Yes, that day I was pressing the settings dial, which will not turn the dryer on at all.
What does brain fog look like to the outsider? Like you are losing it. What did it feel like to me during those months of an undiagnosed Hashimoto’s disease flare up that also included joint pain, shakiness, extreme fatigue and irritated bowels? Scary. Frustrating. Lost.
Thankfully, that brain fog has passed from earlier this year when the weather was still thawing out from wintertime. A diagnosis was achieved in summer on 7-21-16 and I’m almost 4 weeks into adjusting to thyroid meds (Praise the Lord!). In addition I am prepping to start the AIP or Autoimmune Protocol for next month to address the disease itself at its core.
Brain fog is no joke.
Welcome back. We are continuing an interview with our guest, Claire Moffatt of Nutrient Dense Eating by Claire. Recently, she shared with me her journey to a diagnosis but today Claire tells how choices with food affect her symptoms and quality of life with this disease.
Let’s get back to Part 2 with Claire from our conversation on August 16, 2016:
Around this time, in early 2011, we started our move to NYC. I was pregnant again and just wanted someone to get me through the pregnancy. My doctor in Brooklyn refused to continue the Cytomel (T3). During my pregnancy I started looking into holistic health coaching through IIN. This opened my eyes to various diets and lifestyles. I took this information and dug in deep. I found an acupuncturist that led me to one of the top endocrinologist on NYC who, for the most part did talk to me about nutrition. Although at that point I really knew much of the research. Over the next five years, we moved twice, had a second child and I saw three endocrinologists.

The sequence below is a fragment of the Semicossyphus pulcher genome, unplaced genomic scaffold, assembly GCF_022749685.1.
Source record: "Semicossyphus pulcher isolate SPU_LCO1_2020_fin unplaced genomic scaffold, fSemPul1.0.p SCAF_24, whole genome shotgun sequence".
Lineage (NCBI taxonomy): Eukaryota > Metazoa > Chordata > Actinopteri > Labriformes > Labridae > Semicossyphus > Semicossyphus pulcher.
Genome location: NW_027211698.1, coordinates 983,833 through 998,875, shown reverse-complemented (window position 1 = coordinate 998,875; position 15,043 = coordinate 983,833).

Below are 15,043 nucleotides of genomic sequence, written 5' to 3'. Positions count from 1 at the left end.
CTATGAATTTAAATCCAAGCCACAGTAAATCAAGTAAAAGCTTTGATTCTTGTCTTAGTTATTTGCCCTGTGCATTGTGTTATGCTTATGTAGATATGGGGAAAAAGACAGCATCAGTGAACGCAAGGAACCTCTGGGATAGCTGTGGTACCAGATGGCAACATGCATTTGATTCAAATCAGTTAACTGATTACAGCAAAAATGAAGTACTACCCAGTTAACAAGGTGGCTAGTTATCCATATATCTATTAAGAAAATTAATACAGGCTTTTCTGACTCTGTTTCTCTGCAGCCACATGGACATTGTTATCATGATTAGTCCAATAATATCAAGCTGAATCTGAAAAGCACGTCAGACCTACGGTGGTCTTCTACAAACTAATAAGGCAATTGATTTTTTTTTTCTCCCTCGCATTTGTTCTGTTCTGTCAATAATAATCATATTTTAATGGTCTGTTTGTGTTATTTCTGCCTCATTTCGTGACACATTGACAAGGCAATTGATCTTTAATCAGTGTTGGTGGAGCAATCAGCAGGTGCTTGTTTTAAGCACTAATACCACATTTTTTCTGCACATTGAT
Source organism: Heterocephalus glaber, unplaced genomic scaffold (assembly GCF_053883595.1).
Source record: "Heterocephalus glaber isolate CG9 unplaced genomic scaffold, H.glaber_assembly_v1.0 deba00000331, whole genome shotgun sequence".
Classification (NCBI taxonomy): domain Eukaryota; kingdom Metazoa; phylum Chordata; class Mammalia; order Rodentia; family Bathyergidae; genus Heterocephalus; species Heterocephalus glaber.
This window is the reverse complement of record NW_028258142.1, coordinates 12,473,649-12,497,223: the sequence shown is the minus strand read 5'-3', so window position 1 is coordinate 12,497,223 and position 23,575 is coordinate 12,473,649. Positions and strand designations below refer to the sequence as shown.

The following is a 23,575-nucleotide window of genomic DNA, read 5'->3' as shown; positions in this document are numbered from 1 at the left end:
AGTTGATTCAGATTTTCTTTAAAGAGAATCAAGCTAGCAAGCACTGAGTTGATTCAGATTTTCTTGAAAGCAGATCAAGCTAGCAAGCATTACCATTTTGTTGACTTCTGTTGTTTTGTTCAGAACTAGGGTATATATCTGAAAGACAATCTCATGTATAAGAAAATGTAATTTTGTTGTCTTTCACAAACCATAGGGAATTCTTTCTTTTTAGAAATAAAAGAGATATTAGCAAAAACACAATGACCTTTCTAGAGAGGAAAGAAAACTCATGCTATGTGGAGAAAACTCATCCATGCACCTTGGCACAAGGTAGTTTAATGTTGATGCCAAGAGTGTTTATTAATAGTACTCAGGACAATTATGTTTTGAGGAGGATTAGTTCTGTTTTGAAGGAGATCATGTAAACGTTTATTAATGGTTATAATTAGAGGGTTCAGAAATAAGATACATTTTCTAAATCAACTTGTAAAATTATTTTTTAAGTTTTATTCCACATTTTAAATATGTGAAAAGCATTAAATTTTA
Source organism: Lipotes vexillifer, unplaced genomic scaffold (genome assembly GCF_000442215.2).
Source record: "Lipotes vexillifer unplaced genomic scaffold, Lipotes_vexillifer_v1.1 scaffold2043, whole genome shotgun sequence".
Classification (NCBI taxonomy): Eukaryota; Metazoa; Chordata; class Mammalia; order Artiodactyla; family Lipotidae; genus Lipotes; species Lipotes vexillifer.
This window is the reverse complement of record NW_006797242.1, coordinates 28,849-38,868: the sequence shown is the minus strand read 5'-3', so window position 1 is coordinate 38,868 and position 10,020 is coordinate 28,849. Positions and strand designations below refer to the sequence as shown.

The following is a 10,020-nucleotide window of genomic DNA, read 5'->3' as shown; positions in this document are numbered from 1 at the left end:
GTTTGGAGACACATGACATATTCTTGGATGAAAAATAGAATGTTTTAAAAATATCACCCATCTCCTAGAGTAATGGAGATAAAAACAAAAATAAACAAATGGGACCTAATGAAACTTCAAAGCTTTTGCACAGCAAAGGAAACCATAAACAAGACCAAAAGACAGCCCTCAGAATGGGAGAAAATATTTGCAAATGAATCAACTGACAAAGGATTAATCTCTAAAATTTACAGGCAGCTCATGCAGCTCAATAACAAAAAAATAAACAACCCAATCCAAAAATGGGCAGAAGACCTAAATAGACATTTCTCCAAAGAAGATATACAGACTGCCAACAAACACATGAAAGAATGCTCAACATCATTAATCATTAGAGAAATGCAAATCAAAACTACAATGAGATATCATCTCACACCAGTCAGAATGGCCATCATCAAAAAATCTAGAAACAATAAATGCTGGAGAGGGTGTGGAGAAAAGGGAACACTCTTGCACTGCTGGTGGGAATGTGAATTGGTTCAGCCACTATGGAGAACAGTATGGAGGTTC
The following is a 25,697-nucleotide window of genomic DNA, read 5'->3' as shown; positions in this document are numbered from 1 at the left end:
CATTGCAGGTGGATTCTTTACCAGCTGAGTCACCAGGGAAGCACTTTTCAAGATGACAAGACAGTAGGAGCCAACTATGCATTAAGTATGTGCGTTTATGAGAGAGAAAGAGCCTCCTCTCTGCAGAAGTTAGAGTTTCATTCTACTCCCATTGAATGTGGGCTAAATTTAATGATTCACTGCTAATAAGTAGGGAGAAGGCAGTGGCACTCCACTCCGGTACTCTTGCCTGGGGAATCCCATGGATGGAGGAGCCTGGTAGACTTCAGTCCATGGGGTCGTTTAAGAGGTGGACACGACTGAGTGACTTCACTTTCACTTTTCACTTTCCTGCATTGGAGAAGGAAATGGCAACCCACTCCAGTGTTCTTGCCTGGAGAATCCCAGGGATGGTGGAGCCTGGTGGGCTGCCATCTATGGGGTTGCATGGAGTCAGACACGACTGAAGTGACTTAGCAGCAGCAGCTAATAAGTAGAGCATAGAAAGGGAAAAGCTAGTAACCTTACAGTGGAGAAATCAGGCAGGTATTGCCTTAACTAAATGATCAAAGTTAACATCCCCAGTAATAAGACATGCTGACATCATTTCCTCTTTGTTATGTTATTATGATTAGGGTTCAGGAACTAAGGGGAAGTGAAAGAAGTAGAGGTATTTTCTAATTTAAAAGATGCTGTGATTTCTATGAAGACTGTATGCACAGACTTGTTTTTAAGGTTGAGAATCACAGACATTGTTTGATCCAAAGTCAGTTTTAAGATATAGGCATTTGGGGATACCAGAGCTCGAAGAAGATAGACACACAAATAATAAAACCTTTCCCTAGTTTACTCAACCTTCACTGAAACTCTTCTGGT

During this time I started looking into the paleo diet and then found AIP (Autoimmune Protocol). At that point I wasn’t eating gluten but still ate seeds, nuts, grains, dairy, etc. so it still was a big shift for me. A few years into it now, I eat mostly AIP still with the exception of eggs which I think I’m fine with. When I do eat those other things it creates massive inflammation for me. I look like I’m 6 months pregnant after eating it. I can go up 5lbs over night. When I’m on a good dose of my thyroid meds I can tolerate these foods a bit better, but not daily. And sometimes I indulge daily and then pay for it! It’s always a decision.